Five days after the world learned that the driver of a Tesla on Autopilot had died in a crash, there are still a lot of unanswered questions.
The first unanswered question—if we go in a strictly chronological order—has to do with the timing. The crash happened on 7 May, but we learned of it 56 days later—on the Thursday evening that inaugurated the long holiday weekend in the United States ending in 4 July.
It’s an old trick, one that General Motors pulled back in 1987. I was then a mere cub reporter who’d left work a little early for the long Thanksgiving weekend. Minutes later, at the very close of business hours, GM reported a recall of its Fiero two-seater, whose engine had shown an unfortunate tendency to burst into flames.
Fool me once, GM, shame on you. Fool me twice, shame on me.
A second unanswered question is whether the Tesla’s driver—Joshua Brown, 40, a former Navy SEAL—had been paying proper attention. One report said that a “Harry Potter” movie was heard playing on a DVD in the wrecked car. Another report denied that any such thing happened.
If Brown had in fact been paying attention but simply lacked time to intervene, then that’s really bad news for Tesla and for its policy of using its customers to beta-test technology. Google has repeatedly insisted it would release no self-driving tech until professional drivers have proved it to be safe. Volvo is carrying system redundancy to great lengths. Tesla is alone in playing things fast and loose.
A third unanswered question is what Tesla intends to do to prevent more such accidents from happening. The company is due to release version 8.0 of Autopilot, and though it will have many improvements it seems that none of them would have averted the 7 May crash.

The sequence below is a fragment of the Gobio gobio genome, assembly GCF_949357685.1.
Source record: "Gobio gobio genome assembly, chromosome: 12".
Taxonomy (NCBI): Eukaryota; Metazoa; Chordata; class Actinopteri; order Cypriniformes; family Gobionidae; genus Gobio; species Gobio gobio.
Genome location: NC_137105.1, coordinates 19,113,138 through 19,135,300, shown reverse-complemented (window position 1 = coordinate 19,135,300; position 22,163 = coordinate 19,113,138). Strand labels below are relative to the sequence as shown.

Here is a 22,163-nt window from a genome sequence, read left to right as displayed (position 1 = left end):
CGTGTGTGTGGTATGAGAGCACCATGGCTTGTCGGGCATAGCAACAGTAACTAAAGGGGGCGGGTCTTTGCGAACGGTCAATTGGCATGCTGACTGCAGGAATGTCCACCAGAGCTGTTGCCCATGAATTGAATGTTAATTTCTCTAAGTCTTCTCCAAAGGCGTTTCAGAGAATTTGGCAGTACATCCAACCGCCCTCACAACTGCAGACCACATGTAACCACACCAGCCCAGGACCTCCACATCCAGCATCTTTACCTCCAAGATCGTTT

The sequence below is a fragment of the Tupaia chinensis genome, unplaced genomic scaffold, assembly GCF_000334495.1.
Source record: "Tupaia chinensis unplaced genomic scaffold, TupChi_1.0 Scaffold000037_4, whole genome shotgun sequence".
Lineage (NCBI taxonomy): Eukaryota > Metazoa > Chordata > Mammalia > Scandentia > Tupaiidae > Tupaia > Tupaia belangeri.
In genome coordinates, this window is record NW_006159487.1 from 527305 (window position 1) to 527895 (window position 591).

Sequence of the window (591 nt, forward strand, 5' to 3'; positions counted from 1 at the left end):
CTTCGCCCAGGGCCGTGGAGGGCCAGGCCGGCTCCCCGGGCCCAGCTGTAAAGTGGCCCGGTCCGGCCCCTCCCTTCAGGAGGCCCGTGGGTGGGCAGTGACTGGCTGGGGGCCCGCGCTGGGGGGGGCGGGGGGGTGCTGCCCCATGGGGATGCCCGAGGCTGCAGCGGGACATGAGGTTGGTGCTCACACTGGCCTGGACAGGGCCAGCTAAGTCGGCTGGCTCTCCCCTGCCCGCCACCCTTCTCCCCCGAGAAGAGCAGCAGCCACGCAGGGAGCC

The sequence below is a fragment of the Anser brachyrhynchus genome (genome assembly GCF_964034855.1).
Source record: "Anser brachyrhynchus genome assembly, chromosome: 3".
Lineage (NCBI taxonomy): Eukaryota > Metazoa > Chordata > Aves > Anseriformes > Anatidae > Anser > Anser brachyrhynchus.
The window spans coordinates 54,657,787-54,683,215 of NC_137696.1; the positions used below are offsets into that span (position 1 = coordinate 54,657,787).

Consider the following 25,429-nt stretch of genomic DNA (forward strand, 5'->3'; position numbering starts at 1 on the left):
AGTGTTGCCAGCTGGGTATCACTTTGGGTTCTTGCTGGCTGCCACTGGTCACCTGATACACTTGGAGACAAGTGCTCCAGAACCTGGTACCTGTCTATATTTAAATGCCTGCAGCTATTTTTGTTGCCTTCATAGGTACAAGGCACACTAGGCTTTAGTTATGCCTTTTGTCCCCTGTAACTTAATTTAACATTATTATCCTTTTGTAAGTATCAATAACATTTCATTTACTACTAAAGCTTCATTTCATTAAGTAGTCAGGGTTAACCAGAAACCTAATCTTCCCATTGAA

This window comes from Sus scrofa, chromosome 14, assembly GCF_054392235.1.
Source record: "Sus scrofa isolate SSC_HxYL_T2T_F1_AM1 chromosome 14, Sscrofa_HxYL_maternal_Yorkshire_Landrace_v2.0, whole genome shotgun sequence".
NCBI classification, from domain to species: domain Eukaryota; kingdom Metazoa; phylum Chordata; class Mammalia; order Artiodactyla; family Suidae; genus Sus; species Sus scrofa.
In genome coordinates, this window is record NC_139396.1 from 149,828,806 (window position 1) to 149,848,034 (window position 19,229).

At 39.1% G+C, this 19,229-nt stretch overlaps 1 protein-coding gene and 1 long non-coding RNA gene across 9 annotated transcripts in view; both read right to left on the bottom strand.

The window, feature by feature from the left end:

But the fourth question is probably what troubles Elon Musk’s sleep the most, and it’s purely hypothetical. What if that Tesla had crashed not into a huge truck but into something smaller than itself?
The laws of physics provide part of the answer: the smaller vehicle in a crash generally gets the worst of it. But the laws of public relations give you the more important part: Tesla’s name would be mud. If—or shall I say when—a Tesla plows into a bunch of school children, or a peloton of cyclists, or even just a small car, people will die who never chose to run the risk of testing Autopilot.
Brown’s family or his insurance company probably have no case against Tesla. After all, the company has always made it clear that the driver had to watch Autopilot all the time, that all legal liability was on the driver’s shoulders. It has even made it hard for drivers to take their hands off the wheel for any length of time.
But from the first day Autopilot became available to Tesla owners, some of them have been pushing the envelope, often with glee, as the YouTube videos they post make clear. These guys are taking their lives in their hands, but any future victims of their behavior will be innocents.
Such behavior does help test the technology, and that’s a good thing. You can argue that we modern people are often so averse to risk that we slow down the development of technologies that promise to lower risk further for us all. The U.S. Food and Drug Administration is perhaps to willing to delay potentially life-saving drugs and medical devices. The Federal Aviation Administration has obviously spent more time ruminating on regulations for drones than is justified by the danger they present.
But every person has the right to avoid taking a newfangled risk. And how can we do that when we must share the road with beta-testers?
Philip E. Ross is a senior editor at IEEE Spectrum. His interests include transportation, energy storage, AI, and the economic aspects of technology. He has a master's degree in international affairs from Columbia University and another, in journalism, from the University of Michigan.